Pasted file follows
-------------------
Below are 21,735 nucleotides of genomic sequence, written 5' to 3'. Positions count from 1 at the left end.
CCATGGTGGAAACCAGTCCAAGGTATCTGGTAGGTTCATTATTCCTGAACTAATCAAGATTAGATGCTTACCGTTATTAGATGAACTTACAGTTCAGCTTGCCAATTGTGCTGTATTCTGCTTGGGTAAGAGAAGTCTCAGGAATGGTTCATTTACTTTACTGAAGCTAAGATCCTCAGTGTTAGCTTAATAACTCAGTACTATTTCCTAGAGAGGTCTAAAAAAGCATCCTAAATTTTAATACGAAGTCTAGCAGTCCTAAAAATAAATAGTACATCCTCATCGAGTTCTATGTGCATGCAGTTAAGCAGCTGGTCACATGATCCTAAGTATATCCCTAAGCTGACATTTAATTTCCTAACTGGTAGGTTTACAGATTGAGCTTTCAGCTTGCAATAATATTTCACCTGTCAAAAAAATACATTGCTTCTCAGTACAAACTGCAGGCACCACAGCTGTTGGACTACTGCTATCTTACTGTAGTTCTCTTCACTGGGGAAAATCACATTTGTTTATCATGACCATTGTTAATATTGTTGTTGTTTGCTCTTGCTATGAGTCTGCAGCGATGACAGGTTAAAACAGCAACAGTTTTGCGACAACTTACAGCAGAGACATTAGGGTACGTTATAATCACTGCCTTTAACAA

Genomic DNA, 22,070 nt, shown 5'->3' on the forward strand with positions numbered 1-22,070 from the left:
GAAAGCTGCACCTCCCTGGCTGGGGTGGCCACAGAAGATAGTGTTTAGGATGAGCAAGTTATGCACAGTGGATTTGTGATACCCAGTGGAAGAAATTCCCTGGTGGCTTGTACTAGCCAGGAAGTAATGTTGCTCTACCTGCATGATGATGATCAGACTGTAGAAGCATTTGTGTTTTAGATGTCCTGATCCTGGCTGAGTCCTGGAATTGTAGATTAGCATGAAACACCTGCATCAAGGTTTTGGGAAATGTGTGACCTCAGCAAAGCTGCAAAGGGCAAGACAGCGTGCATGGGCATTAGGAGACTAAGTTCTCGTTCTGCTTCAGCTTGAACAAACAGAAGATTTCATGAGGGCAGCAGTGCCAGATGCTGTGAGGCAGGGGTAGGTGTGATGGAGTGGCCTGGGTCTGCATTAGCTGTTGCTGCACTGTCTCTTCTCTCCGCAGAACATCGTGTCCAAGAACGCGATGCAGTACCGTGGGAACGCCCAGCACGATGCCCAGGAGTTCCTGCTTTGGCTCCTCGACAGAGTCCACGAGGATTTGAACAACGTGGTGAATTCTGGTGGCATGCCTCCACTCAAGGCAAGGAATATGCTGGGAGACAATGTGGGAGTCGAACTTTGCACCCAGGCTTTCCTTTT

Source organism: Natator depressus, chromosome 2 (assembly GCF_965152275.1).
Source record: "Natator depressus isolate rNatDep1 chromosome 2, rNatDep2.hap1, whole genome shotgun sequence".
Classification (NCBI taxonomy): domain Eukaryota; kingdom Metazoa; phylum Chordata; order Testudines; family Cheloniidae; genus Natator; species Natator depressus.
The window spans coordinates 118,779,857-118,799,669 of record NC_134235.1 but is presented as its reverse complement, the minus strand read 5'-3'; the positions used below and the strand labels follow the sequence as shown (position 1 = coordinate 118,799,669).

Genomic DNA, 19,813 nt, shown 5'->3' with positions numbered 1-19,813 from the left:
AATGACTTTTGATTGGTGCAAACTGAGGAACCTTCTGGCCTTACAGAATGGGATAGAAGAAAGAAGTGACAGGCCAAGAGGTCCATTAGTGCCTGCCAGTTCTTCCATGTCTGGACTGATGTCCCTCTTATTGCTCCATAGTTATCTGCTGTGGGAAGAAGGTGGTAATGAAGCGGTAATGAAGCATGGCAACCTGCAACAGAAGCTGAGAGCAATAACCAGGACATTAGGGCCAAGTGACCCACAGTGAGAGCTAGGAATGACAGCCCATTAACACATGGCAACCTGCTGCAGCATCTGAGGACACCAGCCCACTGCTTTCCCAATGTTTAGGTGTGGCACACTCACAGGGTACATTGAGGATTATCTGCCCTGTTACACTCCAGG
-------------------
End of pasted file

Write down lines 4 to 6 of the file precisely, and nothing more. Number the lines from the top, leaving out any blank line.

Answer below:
GAAAGCTGCACCTCCCTGGCTGGGGTGGCCACAGAAGATAGTGTTTAGGATGAGCAAGTTATGCACAGTGGATTTGTGATACCCAGTGGAAGAAATTCCCTGGTGGCTTGTACTAGCCAGGAAGTAATGTTGCTCTACCTGCATGATGATGATCAGACTGTAGAAGCATTTGTGTTTTAGATGTCCTGATCCTGGCTGAGTCCTGGAATTGTAGATTAGCATGAAACACCTGCATCAAGGTTTTGGGAAATGTGTGACCTCAGCAAAGCTGCAAAGGGCAAGACAGCGTGCATGGGCATTAGGAGACTAAGTTCTCGTTCTGCTTCAGCTTGAACAAACAGAAGATTTCATGAGGGCAGCAGTGCCAGATGCTGTGAGGCAGGGGTAGGTGTGATGGAGTGGCCTGGGTCTGCATTAGCTGTTGCTGCACTGTCTCTTCTCTCCGCAGAACATCGTGTCCAAGAACGCGATGCAGTACCGTGGGAACGCCCAGCACGATGCCCAGGAGTTCCTGCTTTGGCTCCTCGACAGAGTCCACGAGGATTTGAACAACGTGGTGAATTCTGGTGGCATGCCTCCACTCAAGGCAAGGAATATGCTGGGAGACAATGTGGGAGTCGAACTTTGCACCCAGGCTTTCCTTTT

Source organism: Natator depressus, chromosome 2 (assembly GCF_965152275.1).
Source record: "Natator depressus isolate rNatDep1 chromosome 2, rNatDep2.hap1, whole genome shotgun sequence".